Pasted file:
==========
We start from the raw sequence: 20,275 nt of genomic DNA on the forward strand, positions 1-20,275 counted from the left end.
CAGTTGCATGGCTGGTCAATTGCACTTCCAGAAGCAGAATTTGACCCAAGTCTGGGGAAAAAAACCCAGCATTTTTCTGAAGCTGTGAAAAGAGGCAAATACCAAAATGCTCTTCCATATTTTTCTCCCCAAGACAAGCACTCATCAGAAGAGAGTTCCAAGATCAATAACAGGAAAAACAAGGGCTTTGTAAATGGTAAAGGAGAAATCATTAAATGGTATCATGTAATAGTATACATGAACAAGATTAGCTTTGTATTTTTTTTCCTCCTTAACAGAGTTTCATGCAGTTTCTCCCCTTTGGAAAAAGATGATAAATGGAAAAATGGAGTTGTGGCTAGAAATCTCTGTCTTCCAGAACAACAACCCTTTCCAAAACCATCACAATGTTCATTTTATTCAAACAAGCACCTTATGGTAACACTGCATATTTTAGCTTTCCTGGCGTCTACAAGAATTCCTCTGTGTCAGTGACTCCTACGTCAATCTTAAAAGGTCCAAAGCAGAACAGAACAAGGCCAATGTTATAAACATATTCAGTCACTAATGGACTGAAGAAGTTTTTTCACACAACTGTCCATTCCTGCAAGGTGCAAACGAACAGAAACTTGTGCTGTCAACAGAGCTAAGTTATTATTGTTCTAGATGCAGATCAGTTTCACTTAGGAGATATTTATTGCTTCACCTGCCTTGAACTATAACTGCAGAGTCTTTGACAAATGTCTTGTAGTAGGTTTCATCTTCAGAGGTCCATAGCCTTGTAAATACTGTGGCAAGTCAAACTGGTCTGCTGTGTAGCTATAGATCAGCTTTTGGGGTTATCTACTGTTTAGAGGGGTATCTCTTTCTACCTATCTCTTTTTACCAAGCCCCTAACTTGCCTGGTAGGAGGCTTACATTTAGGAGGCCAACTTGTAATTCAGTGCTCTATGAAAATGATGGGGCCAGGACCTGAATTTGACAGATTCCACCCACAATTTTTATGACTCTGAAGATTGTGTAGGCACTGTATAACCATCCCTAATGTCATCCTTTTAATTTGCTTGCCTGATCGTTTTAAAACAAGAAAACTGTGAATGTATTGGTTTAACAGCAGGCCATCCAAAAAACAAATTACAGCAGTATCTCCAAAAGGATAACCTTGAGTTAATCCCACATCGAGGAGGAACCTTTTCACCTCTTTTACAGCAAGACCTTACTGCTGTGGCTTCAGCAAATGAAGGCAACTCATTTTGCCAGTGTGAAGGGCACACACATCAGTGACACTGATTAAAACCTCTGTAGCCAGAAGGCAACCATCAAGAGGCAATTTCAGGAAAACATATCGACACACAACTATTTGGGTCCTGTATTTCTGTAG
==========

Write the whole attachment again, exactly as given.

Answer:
We start from the raw sequence: 20,275 nt of genomic DNA on the forward strand, positions 1-20,275 counted from the left end.
CAGTTGCATGGCTGGTCAATTGCACTTCCAGAAGCAGAATTTGACCCAAGTCTGGGGAAAAAAACCCAGCATTTTTCTGAAGCTGTGAAAAGAGGCAAATACCAAAATGCTCTTCCATATTTTTCTCCCCAAGACAAGCACTCATCAGAAGAGAGTTCCAAGATCAATAACAGGAAAAACAAGGGCTTTGTAAATGGTAAAGGAGAAATCATTAAATGGTATCATGTAATAGTATACATGAACAAGATTAGCTTTGTATTTTTTTTCCTCCTTAACAGAGTTTCATGCAGTTTCTCCCCTTTGGAAAAAGATGATAAATGGAAAAATGGAGTTGTGGCTAGAAATCTCTGTCTTCCAGAACAACAACCCTTTCCAAAACCATCACAATGTTCATTTTATTCAAACAAGCACCTTATGGTAACACTGCATATTTTAGCTTTCCTGGCGTCTACAAGAATTCCTCTGTGTCAGTGACTCCTACGTCAATCTTAAAAGGTCCAAAGCAGAACAGAACAAGGCCAATGTTATAAACATATTCAGTCACTAATGGACTGAAGAAGTTTTTTCACACAACTGTCCATTCCTGCAAGGTGCAAACGAACAGAAACTTGTGCTGTCAACAGAGCTAAGTTATTATTGTTCTAGATGCAGATCAGTTTCACTTAGGAGATATTTATTGCTTCACCTGCCTTGAACTATAACTGCAGAGTCTTTGACAAATGTCTTGTAGTAGGTTTCATCTTCAGAGGTCCATAGCCTTGTAAATACTGTGGCAAGTCAAACTGGTCTGCTGTGTAGCTATAGATCAGCTTTTGGGGTTATCTACTGTTTAGAGGGGTATCTCTTTCTACCTATCTCTTTTTACCAAGCCCCTAACTTGCCTGGTAGGAGGCTTACATTTAGGAGGCCAACTTGTAATTCAGTGCTCTATGAAAATGATGGGGCCAGGACCTGAATTTGACAGATTCCACCCACAATTTTTATGACTCTGAAGATTGTGTAGGCACTGTATAACCATCCCTAATGTCATCCTTTTAATTTGCTTGCCTGATCGTTTTAAAACAAGAAAACTGTGAATGTATTGGTTTAACAGCAGGCCATCCAAAAAACAAATTACAGCAGTATCTCCAAAAGGATAACCTTGAGTTAATCCCACATCGAGGAGGAACCTTTTCACCTCTTTTACAGCAAGACCTTACTGCTGTGGCTTCAGCAAATGAAGGCAACTCATTTTGCCAGTGTGAAGGGCACACACATCAGTGACACTGATTAAAACCTCTGTAGCCAGAAGGCAACCATCAAGAGGCAATTTCAGGAAAACATATCGACACACAACTATTTGGGTCCTGTATTTCTGTAG